Tube to Tube Joint Application for Shell and Tube Heat Exchanger

By MTI Admin posted 09-13-2023 08:52 AM



Please see original article published in MTI CONNECT 2023, Issue 2 for tables and figures.

Material selection of tubing material for a heat exchanger unit is dependent on the operating environment, the available material options, and the cost. However, if the operating environment condition is different within a designed unit (such as pressure, temperature, stress, etc.), then the design and material selection can be problematic. One option to overcome this issue is to use a “Standard tubing material to higher alloy tube joint” (or so called “Safe Ending”) design. This experimental study evaluated and documented the proper orbital weld joining design, various qualification testing methods and corrosion performance at the fusion/HAZ (Heat Affected Zone) of the dissimilar alloy joints. Test results were used to support the application of the ethanol processing Kettle boiler unit, which have been experiencing crevice corrosion at the tube-to-tubesheet location of the higher temperature section of the unit. The base material was S30403 (304L) stainless steel and considered higher alloys joint options of S32205 (2205), S32750 (2507), and N06625 (625). Each type of high alloy tube was orbital welded to a base grade tube at one end of the length. Each weld was flushed at the outside surface and radiographically inspected before any testing. Corrosion performance was compared at the fusion/HAZ and the effect of the metallurgical microstructure at the fusion zone was reviewed. Test results are summarized with discussion of the potential issues by the welding procedures, recommended qualification testing and expected corrosion performance at the fusion zone.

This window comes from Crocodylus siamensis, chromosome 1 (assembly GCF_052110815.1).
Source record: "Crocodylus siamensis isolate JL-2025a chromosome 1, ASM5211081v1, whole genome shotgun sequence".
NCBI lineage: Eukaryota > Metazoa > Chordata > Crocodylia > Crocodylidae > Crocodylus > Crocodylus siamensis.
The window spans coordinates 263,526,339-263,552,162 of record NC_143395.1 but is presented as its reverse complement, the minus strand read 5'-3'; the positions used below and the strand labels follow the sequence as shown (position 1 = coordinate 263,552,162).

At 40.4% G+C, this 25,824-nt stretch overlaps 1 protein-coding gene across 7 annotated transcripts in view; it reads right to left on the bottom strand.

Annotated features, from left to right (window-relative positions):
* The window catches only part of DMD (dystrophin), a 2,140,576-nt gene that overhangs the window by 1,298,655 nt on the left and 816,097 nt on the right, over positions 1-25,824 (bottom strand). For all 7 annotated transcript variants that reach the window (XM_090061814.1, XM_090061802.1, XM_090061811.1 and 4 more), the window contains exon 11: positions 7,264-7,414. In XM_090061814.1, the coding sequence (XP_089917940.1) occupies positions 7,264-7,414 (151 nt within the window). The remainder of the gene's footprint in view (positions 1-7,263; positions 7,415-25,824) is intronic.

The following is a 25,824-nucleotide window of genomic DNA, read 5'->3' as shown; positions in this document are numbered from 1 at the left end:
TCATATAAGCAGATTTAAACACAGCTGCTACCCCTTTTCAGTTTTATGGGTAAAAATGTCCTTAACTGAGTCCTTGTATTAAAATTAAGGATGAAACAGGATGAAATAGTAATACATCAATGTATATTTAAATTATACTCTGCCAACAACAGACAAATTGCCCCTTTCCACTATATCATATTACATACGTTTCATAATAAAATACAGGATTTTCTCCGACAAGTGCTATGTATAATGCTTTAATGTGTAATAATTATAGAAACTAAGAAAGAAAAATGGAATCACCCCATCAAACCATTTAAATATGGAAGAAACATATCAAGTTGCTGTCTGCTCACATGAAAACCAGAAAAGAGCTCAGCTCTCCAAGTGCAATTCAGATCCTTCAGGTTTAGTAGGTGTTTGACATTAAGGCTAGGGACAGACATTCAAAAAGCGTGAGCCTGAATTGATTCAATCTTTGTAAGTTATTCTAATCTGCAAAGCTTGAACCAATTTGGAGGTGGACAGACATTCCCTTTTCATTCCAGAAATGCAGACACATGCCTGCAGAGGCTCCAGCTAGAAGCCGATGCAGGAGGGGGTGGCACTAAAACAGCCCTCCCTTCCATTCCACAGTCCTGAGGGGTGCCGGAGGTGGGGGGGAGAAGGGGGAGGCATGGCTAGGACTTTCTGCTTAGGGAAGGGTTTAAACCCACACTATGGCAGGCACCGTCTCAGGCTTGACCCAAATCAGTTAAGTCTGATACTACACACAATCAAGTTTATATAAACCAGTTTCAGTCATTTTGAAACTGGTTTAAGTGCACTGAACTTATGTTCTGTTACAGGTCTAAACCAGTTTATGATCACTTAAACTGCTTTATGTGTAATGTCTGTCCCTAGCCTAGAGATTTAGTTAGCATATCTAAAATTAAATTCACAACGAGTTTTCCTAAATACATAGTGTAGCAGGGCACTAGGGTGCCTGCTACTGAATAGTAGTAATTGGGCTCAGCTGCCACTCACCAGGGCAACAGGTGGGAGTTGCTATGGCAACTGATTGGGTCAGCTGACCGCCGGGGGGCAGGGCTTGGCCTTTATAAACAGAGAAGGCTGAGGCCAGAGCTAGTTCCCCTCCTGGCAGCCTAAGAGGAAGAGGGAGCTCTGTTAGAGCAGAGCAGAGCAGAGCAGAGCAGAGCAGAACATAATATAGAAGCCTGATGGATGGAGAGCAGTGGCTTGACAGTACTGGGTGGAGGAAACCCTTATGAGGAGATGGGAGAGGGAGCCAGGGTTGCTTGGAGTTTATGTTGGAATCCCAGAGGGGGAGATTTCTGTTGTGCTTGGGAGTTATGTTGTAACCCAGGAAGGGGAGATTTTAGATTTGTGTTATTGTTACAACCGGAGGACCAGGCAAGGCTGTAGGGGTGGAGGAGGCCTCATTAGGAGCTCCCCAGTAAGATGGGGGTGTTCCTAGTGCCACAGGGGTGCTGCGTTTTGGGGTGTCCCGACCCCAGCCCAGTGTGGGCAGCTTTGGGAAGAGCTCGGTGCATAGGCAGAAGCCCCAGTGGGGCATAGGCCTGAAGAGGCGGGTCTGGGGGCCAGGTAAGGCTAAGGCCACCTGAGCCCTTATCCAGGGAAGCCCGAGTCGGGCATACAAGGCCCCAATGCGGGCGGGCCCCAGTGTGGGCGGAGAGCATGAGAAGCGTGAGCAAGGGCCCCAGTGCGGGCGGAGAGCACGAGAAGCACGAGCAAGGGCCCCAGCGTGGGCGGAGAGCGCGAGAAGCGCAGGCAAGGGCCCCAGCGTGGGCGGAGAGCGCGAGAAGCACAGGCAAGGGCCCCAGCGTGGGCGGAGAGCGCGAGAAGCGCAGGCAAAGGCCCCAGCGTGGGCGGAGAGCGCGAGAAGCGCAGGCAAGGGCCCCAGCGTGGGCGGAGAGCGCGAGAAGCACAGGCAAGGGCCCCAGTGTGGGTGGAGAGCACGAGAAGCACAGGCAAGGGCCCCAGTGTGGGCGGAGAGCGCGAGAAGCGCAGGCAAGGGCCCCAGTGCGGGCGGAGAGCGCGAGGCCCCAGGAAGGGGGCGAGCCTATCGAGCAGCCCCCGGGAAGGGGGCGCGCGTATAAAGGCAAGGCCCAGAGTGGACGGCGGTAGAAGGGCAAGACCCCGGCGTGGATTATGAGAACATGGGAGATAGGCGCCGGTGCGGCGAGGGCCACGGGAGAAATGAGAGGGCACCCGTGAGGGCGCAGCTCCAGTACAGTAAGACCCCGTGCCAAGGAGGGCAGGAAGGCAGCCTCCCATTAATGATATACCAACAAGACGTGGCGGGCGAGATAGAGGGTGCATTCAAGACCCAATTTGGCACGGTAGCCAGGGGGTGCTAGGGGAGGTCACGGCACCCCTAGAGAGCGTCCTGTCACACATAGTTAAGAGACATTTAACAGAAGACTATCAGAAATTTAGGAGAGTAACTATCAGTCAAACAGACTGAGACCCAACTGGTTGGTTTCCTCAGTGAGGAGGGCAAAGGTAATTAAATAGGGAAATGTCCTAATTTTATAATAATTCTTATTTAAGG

I. Background
A heat exchanger unit located in a kettle reboiler used for an ethanol biorefining process failed prematurely due to leaking from the tubes located at the steam inlet side, which operates at 204°C (400°F), 150 psi (10.34 bar) pressure. It was a horizontal unit with U-bend tubes. The steam inlet is on the top side of the tubesheet and the outlet is on the bottom side. The investigation concluded that the root cause of the leaking tubes was crevice corrosion occurring at the back face of the tubesheet on the steam inlet half of the unit and temperature was the main contributor of corrosion failure. Please note that, although the root cause was crevice corrosion, all corrosion tests were performed as pitting corrosion based on several different grade comparison options.

To overcome the issue, an option of orbital welding a higher alloy dissimilar metal to the base tube at the steam inlet side of the U-bend tube was chosen to conduct in-situ experimental review. For the proper welding of dissimilar metals, development of an acceptable welding procedure specification (WPS) is an essential part. However, other factors should be understood between dissimilar metal welds, which can affect the specific application, such as the corrosion potential due to the variation of temperature difference or chloride content of the fluid. This study establishes basic knowledge of metallurgical review of chemical homogeneity at the dissimilar metal weld/HAZ area between various dissimilar metals and corrosion performance at the weld/HAZ compared to the lower alloy grade side of the metal.

II. Study Summary
For the mock-up testing, four grades were utilized as shown in Table 1 with tube size of 1.000 in. OD x 0.065 in. W (25.4 mm OD x 1.65 mm W). The study was conducted with/without filler wire matching the higher alloyed grade of the given pair.

Using an automatic GTAW orbital welding unit, welding procedures were developed and verified by the qualification methods of guided bend, tensile, hydrostatic burst test, dye penetrant inspection at OD and a whole body radiographic inspection. Welding parameters were documented including heat input, shielding, backing gas and welding wire, if applied. Before testing the OD side weld reinforcement was removed by smooth grinding to make a clear pass to the opening of the tubesheet holes.